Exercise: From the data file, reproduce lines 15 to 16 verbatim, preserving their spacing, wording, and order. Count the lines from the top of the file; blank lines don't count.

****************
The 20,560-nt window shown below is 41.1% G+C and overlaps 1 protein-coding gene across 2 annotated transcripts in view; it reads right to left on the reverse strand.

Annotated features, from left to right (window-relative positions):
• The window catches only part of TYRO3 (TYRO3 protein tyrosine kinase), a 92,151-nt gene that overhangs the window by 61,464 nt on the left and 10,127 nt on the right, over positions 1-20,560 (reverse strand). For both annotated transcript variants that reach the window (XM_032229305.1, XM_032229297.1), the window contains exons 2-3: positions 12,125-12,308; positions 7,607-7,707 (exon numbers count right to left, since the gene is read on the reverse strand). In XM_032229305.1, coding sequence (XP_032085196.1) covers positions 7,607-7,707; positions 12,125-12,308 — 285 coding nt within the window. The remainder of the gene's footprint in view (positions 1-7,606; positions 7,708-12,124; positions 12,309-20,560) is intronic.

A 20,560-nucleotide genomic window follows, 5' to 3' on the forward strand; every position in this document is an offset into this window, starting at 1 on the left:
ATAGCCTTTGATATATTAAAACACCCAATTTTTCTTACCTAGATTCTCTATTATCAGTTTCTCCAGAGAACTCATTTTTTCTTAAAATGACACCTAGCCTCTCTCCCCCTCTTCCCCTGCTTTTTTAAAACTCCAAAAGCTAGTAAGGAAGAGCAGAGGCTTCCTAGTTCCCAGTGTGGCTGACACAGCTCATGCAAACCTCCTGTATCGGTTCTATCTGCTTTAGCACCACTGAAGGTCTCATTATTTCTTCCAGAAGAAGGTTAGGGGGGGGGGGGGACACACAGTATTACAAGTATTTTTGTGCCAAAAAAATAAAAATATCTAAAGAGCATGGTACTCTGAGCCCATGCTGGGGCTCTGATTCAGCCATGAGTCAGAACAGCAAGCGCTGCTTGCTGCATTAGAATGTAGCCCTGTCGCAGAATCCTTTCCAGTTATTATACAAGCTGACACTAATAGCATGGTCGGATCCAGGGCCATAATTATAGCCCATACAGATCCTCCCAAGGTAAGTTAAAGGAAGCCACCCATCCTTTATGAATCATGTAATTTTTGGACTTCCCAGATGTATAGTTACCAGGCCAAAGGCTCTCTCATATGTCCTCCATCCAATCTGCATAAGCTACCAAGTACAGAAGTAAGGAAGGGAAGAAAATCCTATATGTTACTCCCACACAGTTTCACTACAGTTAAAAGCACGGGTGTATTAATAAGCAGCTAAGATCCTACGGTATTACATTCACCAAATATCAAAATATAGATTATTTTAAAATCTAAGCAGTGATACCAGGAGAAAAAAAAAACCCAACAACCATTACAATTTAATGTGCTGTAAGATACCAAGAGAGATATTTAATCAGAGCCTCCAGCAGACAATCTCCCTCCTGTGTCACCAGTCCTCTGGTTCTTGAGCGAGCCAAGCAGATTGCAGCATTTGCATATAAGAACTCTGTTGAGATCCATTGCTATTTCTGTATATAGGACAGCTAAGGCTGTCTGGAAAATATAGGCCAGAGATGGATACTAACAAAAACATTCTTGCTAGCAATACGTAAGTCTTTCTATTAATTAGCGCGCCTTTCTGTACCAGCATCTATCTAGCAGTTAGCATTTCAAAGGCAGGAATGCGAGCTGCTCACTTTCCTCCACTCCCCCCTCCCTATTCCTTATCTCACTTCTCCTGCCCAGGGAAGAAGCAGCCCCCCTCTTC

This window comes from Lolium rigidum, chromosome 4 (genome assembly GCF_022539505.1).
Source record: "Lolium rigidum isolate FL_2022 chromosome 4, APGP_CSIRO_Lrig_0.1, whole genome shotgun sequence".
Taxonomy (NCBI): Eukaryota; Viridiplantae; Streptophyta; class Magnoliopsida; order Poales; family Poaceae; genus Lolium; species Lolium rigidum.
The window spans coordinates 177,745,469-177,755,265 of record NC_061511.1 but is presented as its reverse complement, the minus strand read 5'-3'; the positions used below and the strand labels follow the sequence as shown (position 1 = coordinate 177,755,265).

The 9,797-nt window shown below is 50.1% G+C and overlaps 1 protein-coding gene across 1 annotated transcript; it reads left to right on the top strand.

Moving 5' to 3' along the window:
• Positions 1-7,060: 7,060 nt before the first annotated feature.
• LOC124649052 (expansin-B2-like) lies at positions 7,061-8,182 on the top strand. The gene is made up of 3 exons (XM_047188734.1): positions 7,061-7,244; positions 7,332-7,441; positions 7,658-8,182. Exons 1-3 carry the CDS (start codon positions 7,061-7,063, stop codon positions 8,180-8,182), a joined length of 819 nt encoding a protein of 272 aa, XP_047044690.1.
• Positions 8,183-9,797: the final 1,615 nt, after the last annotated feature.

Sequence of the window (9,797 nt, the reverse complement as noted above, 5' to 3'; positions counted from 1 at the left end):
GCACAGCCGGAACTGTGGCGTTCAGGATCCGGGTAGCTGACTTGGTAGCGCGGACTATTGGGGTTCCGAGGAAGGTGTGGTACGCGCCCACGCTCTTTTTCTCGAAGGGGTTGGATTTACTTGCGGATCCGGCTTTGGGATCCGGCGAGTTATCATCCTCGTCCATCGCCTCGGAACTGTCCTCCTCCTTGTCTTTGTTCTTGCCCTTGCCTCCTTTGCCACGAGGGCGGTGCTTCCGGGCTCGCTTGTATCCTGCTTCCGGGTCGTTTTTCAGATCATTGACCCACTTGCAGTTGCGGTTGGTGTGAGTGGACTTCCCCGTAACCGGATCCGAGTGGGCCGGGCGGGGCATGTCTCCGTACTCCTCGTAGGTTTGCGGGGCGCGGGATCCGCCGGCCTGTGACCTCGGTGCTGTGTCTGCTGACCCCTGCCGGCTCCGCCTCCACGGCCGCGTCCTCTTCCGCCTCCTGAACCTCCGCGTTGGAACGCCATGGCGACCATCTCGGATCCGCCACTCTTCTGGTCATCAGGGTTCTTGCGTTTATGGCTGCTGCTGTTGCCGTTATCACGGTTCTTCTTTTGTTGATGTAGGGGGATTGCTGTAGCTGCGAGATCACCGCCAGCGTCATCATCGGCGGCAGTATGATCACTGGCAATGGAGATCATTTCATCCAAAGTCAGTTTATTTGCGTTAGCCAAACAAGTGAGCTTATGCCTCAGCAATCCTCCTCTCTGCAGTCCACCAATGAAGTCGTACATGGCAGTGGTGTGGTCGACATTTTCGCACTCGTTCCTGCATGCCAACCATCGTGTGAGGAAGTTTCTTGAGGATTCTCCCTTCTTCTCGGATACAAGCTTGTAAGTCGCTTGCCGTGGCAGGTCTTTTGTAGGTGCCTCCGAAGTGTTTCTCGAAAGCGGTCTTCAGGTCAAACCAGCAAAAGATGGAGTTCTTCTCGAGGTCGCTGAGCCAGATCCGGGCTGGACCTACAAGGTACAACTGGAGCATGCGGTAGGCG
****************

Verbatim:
Sequence of the window (9,797 nt, the reverse complement as noted above, 5' to 3'; positions counted from 1 at the left end):
GCACAGCCGGAACTGTGGCGTTCAGGATCCGGGTAGCTGACTTGGTAGCGCGGACTATTGGGGTTCCGAGGAAGGTGTGGTACGCGCCCACGCTCTTTTTCTCGAAGGGGTTGGATTTACTTGCGGATCCGGCTTTGGGATCCGGCGAGTTATCATCCTCGTCCATCGCCTCGGAACTGTCCTCCTCCTTGTCTTTGTTCTTGCCCTTGCCTCCTTTGCCACGAGGGCGGTGCTTCCGGGCTCGCTTGTATCCTGCTTCCGGGTCGTTTTTCAGATCATTGACCCACTTGCAGTTGCGGTTGGTGTGAGTGGACTTCCCCGTAACCGGATCCGAGTGGGCCGGGCGGGGCATGTCTCCGTACTCCTCGTAGGTTTGCGGGGCGCGGGATCCGCCGGCCTGTGACCTCGGTGCTGTGTCTGCTGACCCCTGCCGGCTCCGCCTCCACGGCCGCGTCCTCTTCCGCCTCCTGAACCTCCGCGTTGGAACGCCATGGCGACCATCTCGGATCCGCCACTCTTCTGGTCATCAGGGTTCTTGCGTTTATGGCTGCTGCTGTTGCCGTTATCACGGTTCTTCTTTTGTTGATGTAGGGGGATTGCTGTAGCTGCGAGATCACCGCCAGCGTCATCATCGGCGGCAGTATGATCACTGGCAATGGAGATCATTTCATCCAAAGTCAGTTTATTTGCGTTAGCCAAACAAGTGAGCTTATGCCTCAGCAATCCTCCTCTCTGCAGTCCACCAATGAAGTCGTACATGGCAGTGGTGTGGTCGACATTTTCGCACTCGTTCCTGCATGCCAACCATCGTGTGAGGAAGTTTCTTGAGGATTCTCCCTTCTTCTCGGATACAAGCTTGTAAGTCGCTTGCCGTGGCAGGTCTTTTGTAGGTGCCTCCGAAGTGTTTCTCGAAAGCGGTCTTCAGGTCAAACCAGCAAAAGATGGAGTTCTTCTCGAGGTCGCTGAGCCAGATCCGGGCTGGACCTACAAGGTACAACTGGAGCATGCGGTAGGCG